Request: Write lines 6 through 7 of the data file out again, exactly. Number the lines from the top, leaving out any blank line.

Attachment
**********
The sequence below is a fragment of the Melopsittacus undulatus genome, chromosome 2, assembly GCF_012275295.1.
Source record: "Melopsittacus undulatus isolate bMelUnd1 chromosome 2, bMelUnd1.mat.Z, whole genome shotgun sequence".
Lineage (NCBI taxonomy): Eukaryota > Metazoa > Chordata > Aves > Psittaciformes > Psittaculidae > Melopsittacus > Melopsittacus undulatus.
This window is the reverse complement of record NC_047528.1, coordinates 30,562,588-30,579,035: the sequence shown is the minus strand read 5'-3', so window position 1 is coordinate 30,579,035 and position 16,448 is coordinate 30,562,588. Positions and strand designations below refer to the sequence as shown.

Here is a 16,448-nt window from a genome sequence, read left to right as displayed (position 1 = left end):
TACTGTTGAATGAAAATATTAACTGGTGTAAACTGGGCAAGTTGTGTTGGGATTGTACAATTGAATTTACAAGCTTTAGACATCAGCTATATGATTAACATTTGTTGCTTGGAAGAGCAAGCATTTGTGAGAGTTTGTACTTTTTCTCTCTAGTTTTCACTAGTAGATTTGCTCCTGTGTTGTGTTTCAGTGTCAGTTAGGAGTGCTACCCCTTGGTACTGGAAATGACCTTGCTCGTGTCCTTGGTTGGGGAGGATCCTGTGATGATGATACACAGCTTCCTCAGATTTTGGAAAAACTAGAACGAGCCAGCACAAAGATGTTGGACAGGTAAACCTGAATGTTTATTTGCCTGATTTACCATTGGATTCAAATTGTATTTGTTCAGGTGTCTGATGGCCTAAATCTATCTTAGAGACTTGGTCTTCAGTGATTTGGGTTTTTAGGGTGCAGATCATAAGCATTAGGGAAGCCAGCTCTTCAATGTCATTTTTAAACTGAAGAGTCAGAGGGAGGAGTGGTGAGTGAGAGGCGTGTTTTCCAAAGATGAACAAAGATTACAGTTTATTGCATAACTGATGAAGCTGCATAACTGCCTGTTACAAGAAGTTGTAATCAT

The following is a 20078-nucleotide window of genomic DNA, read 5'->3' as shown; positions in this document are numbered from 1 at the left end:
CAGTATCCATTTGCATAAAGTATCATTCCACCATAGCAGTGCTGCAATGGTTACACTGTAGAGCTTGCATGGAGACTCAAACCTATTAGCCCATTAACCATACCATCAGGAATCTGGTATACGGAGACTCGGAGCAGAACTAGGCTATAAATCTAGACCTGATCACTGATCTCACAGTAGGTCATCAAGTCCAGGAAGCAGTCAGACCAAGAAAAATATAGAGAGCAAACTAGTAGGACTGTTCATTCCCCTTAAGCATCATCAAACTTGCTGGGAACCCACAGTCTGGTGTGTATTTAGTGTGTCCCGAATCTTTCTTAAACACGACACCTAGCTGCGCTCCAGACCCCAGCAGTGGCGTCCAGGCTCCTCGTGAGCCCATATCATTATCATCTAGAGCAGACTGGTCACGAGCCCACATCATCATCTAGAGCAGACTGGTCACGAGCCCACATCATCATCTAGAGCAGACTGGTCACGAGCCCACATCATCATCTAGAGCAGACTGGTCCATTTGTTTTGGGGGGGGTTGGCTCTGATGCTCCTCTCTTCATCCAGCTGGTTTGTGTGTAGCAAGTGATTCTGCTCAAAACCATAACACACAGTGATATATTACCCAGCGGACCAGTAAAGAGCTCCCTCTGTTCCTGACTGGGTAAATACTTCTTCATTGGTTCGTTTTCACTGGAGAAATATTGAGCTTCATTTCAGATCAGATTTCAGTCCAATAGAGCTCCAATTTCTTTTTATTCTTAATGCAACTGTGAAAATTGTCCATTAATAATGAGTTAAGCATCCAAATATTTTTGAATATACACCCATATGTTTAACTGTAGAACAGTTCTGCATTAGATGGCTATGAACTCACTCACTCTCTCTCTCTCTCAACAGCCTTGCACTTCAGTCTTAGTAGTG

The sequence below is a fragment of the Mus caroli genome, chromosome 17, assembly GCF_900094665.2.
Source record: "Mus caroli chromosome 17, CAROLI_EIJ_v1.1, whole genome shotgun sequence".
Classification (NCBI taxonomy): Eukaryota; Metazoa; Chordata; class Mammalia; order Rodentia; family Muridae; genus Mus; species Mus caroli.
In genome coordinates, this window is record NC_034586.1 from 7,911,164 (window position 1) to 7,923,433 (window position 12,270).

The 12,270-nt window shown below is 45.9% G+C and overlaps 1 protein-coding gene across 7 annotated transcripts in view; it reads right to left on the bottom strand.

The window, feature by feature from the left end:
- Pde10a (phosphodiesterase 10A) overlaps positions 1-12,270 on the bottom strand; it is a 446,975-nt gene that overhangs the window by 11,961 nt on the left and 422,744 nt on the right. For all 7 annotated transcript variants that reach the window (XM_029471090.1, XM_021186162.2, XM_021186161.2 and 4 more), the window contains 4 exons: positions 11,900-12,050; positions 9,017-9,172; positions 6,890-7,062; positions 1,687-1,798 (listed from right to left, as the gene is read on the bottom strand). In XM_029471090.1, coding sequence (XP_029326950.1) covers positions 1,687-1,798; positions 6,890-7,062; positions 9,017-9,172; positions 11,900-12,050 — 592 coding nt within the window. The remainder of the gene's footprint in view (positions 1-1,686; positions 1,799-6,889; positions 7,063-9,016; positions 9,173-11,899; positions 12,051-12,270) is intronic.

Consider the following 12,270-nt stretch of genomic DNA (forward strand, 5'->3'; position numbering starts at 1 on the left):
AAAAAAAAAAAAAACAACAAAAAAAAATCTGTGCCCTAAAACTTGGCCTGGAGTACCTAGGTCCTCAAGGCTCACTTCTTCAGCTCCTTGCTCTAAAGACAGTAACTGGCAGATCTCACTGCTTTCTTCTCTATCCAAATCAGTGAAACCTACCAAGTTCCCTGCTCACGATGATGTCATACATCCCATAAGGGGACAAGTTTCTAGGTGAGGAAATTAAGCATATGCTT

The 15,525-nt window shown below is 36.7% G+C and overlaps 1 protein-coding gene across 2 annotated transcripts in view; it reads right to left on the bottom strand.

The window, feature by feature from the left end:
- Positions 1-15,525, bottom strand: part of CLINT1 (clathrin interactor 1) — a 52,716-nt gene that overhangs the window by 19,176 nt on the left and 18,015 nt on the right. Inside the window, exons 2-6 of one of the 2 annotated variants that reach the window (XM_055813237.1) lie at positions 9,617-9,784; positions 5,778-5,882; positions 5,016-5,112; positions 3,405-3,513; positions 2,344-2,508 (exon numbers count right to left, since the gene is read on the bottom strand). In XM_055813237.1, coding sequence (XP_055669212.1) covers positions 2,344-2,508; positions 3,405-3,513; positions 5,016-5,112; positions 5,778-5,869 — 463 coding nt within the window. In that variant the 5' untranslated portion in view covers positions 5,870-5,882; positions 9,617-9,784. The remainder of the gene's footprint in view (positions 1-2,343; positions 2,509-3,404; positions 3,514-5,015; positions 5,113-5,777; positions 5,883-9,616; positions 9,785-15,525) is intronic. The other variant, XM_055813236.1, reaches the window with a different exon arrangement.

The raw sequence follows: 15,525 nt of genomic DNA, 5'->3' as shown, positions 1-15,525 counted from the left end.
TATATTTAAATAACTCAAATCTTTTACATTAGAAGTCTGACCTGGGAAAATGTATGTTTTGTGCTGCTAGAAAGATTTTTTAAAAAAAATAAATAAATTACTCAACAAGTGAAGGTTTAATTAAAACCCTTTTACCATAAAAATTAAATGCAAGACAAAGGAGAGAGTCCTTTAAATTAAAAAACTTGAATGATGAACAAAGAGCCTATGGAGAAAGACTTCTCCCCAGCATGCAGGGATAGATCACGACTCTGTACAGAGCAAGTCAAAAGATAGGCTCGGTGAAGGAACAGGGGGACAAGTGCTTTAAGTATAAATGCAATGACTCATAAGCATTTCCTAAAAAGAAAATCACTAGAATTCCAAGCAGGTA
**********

TACTGTTGAATGAAAATATTAACTGGTGTAAACTGGGCAAGTTGTGTTGGGATTGTACAATTGAATTTACAAGCTTTAGACATCAGCTATATGATTAACATTTGTTGCTTGGAAGAGCAAGCATTTGTGAGAGTTTGTACTTTTTCTCTCTAGTTTTCACTAGTAGATTTGCTCCTGTGTTGTGTTTCAGTGTCAGTTAGGAGTGCTACCCCTTGGTACTGGAAATGACCTTGCTCGTGTCCTTGGTTGGGGAGGATCCTGTGATGATGATACACAGCTTCCTCAGATTTTGGAAAAACTAGAACGAGCCAGCACAAAGATGTTGGACAGGTAAACCTGAATGTTTATTTGCCTGATTTACCATTGGATTCAAATTGTATTTGTTCAGGTGTCTGATGGCCTAAATCTATCTTAGAGACTTGGTCTTCAGTGATTTGGGTTTTTAGGGTGCAGATCATAAGCATTAGGGAAGCCAGCTCTTCAATGTCATTTTTAAACTGAAGAGTCAGAGGGAGGAGTGGTGAGTGAGAGGCGTGTTTTCCAAAGATGAACAAAGATTACAGTTTATTGCATAACTGATGAAGCTGCATAACTGCCTGTTACAAGAAGTTGTAATCAT

The following is a 20078-nucleotide window of genomic DNA, read 5'->3' as shown; positions in this document are numbered from 1 at the left end: